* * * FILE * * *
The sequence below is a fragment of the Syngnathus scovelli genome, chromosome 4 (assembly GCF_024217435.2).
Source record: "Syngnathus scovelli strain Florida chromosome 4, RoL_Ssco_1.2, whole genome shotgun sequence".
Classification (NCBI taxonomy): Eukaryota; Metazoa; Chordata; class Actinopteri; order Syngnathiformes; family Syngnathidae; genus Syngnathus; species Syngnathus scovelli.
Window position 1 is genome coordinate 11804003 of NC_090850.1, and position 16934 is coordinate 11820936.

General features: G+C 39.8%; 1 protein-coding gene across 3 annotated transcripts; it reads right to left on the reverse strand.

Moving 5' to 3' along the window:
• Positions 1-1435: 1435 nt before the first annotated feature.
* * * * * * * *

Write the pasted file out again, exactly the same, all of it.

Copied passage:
The sequence below is a fragment of the Syngnathus scovelli genome, chromosome 4 (assembly GCF_024217435.2).
Source record: "Syngnathus scovelli strain Florida chromosome 4, RoL_Ssco_1.2, whole genome shotgun sequence".
Classification (NCBI taxonomy): Eukaryota; Metazoa; Chordata; class Actinopteri; order Syngnathiformes; family Syngnathidae; genus Syngnathus; species Syngnathus scovelli.
Window position 1 is genome coordinate 11804003 of NC_090850.1, and position 16934 is coordinate 11820936.

General features: G+C 39.8%; 1 protein-coding gene across 3 annotated transcripts; it reads right to left on the reverse strand.

Moving 5' to 3' along the window:
• Positions 1-1435: 1435 nt before the first annotated feature.